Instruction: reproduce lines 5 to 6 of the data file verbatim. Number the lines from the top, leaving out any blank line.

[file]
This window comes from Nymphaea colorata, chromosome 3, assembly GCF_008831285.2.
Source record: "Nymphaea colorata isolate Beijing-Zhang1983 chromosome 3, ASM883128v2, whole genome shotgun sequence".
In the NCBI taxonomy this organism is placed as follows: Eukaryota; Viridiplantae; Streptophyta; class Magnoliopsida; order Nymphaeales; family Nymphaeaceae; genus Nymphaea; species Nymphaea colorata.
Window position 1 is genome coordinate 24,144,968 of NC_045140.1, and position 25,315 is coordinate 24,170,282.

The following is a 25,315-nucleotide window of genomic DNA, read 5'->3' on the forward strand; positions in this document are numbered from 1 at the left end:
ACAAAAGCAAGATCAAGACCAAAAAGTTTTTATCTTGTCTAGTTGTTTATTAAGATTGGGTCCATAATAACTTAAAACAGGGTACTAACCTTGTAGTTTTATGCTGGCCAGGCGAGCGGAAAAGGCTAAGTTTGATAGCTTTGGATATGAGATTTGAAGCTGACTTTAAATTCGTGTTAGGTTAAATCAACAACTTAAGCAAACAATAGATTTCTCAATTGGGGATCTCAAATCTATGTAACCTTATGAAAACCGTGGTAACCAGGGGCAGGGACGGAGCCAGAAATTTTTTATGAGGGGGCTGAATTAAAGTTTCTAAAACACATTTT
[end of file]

The following is a 25,315-nucleotide window of genomic DNA, read 5'->3' on the forward strand; positions in this document are numbered from 1 at the left end:
ACAAAAGCAAGATCAAGACCAAAAAGTTTTTATCTTGTCTAGTTGTTTATTAAGATTGGGTCCATAATAACTTAAAACAGGGTACTAACCTTGTAGTTTTATGCTGGCCAGGCGAGCGGAAAAGGCTAAGTTTGATAGCTTTGGATATGAGATTTGAAGCTGACTTTAAATTCGTGTTAGGTTAAATCAACAACTTAAGCAAACAATAGATTTCTCAATTGGGGATCTCAAATCTATGTAACCTTATGAAAACCGTGGTAACCAGGGGCAGGGACGGAGCCAGAAATTTTTTATGAGGGGGCTGAATTAAAGTTTCTAAAACACATTTT